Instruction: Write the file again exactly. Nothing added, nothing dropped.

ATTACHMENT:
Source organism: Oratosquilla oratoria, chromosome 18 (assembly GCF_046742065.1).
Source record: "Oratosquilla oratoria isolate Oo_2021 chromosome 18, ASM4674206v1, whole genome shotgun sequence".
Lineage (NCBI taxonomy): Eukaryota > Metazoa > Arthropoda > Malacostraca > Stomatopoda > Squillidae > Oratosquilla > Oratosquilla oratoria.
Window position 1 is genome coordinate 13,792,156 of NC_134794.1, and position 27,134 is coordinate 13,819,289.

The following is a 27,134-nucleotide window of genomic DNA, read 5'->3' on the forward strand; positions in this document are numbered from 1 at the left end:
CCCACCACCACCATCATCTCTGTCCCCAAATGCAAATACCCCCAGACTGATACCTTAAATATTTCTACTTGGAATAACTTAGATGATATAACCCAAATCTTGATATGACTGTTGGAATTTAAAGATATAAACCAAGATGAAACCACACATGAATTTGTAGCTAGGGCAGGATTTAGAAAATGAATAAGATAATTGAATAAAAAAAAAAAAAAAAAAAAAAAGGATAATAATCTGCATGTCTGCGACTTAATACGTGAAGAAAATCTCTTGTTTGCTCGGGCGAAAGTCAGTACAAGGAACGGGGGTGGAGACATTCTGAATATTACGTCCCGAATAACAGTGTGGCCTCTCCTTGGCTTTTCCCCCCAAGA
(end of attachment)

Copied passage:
Source organism: Oratosquilla oratoria, chromosome 18 (assembly GCF_046742065.1).
Source record: "Oratosquilla oratoria isolate Oo_2021 chromosome 18, ASM4674206v1, whole genome shotgun sequence".
Lineage (NCBI taxonomy): Eukaryota > Metazoa > Arthropoda > Malacostraca > Stomatopoda > Squillidae > Oratosquilla > Oratosquilla oratoria.
Window position 1 is genome coordinate 13,792,156 of NC_134794.1, and position 27,134 is coordinate 13,819,289.

The following is a 27,134-nucleotide window of genomic DNA, read 5'->3' on the forward strand; positions in this document are numbered from 1 at the left end:
CCCACCACCACCATCATCTCTGTCCCCAAATGCAAATACCCCCAGACTGATACCTTAAATATTTCTACTTGGAATAACTTAGATGATATAACCCAAATCTTGATATGACTGTTGGAATTTAAAGATATAAACCAAGATGAAACCACACATGAATTTGTAGCTAGGGCAGGATTTAGAAAATGAATAAGATAATTGAATAAAAAAAAAAAAAAAAAAAAAAAGGATAATAATCTGCATGTCTGCGACTTAATACGTGAAGAAAATCTCTTGTTTGCTCGGGCGAAAGTCAGTACAAGGAACGGGGGTGGAGACATTCTGAATATTACGTCCCGAATAACAGTGTGGCCTCTCCTTGGCTTTTCCCCCCAAGA